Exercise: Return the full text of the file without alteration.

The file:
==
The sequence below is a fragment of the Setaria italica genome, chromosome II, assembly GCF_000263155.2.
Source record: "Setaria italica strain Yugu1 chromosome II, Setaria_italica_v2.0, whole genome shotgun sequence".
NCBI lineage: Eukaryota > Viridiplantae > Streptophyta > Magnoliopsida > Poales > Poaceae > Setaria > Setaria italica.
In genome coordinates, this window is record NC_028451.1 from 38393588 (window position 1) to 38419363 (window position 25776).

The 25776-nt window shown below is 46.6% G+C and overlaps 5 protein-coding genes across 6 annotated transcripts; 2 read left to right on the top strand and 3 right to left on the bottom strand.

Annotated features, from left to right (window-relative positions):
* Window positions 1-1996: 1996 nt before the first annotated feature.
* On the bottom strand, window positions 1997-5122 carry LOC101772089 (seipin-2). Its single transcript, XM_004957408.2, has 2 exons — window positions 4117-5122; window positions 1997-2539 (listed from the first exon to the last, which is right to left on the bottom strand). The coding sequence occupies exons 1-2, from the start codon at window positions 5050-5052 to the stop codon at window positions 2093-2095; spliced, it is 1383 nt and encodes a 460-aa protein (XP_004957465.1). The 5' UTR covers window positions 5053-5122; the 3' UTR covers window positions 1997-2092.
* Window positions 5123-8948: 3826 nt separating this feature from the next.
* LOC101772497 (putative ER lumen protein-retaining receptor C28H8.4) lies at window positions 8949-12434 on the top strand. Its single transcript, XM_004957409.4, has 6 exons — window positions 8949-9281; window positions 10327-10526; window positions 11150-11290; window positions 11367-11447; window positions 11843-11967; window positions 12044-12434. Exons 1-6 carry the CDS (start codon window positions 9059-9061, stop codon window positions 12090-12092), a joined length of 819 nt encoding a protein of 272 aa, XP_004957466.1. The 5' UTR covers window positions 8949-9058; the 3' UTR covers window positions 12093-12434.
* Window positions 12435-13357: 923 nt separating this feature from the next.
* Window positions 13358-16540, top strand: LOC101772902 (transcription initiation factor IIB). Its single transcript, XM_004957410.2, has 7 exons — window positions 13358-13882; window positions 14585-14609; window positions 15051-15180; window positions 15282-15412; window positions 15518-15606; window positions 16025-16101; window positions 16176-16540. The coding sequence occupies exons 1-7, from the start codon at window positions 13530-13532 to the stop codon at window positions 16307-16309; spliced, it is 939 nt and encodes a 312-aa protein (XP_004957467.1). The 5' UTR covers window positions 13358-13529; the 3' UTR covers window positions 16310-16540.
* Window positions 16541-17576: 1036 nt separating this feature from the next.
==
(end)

The sequence below is a fragment of the Setaria italica genome, chromosome II, assembly GCF_000263155.2.
Source record: "Setaria italica strain Yugu1 chromosome II, Setaria_italica_v2.0, whole genome shotgun sequence".
NCBI lineage: Eukaryota > Viridiplantae > Streptophyta > Magnoliopsida > Poales > Poaceae > Setaria > Setaria italica.
In genome coordinates, this window is record NC_028451.1 from 38393588 (window position 1) to 38419363 (window position 25776).

The 25776-nt window shown below is 46.6% G+C and overlaps 5 protein-coding genes across 6 annotated transcripts; 2 read left to right on the top strand and 3 right to left on the bottom strand.

Annotated features, from left to right (window-relative positions):
* Window positions 1-1996: 1996 nt before the first annotated feature.
* On the bottom strand, window positions 1997-5122 carry LOC101772089 (seipin-2). Its single transcript, XM_004957408.2, has 2 exons — window positions 4117-5122; window positions 1997-2539 (listed from the first exon to the last, which is right to left on the bottom strand). The coding sequence occupies exons 1-2, from the start codon at window positions 5050-5052 to the stop codon at window positions 2093-2095; spliced, it is 1383 nt and encodes a 460-aa protein (XP_004957465.1). The 5' UTR covers window positions 5053-5122; the 3' UTR covers window positions 1997-2092.
* Window positions 5123-8948: 3826 nt separating this feature from the next.
* LOC101772497 (putative ER lumen protein-retaining receptor C28H8.4) lies at window positions 8949-12434 on the top strand. Its single transcript, XM_004957409.4, has 6 exons — window positions 8949-9281; window positions 10327-10526; window positions 11150-11290; window positions 11367-11447; window positions 11843-11967; window positions 12044-12434. Exons 1-6 carry the CDS (start codon window positions 9059-9061, stop codon window positions 12090-12092), a joined length of 819 nt encoding a protein of 272 aa, XP_004957466.1. The 5' UTR covers window positions 8949-9058; the 3' UTR covers window positions 12093-12434.
* Window positions 12435-13357: 923 nt separating this feature from the next.
* Window positions 13358-16540, top strand: LOC101772902 (transcription initiation factor IIB). Its single transcript, XM_004957410.2, has 7 exons — window positions 13358-13882; window positions 14585-14609; window positions 15051-15180; window positions 15282-15412; window positions 15518-15606; window positions 16025-16101; window positions 16176-16540. The coding sequence occupies exons 1-7, from the start codon at window positions 13530-13532 to the stop codon at window positions 16307-16309; spliced, it is 939 nt and encodes a 312-aa protein (XP_004957467.1). The 5' UTR covers window positions 13358-13529; the 3' UTR covers window positions 16310-16540.
* Window positions 16541-17576: 1036 nt separating this feature from the next.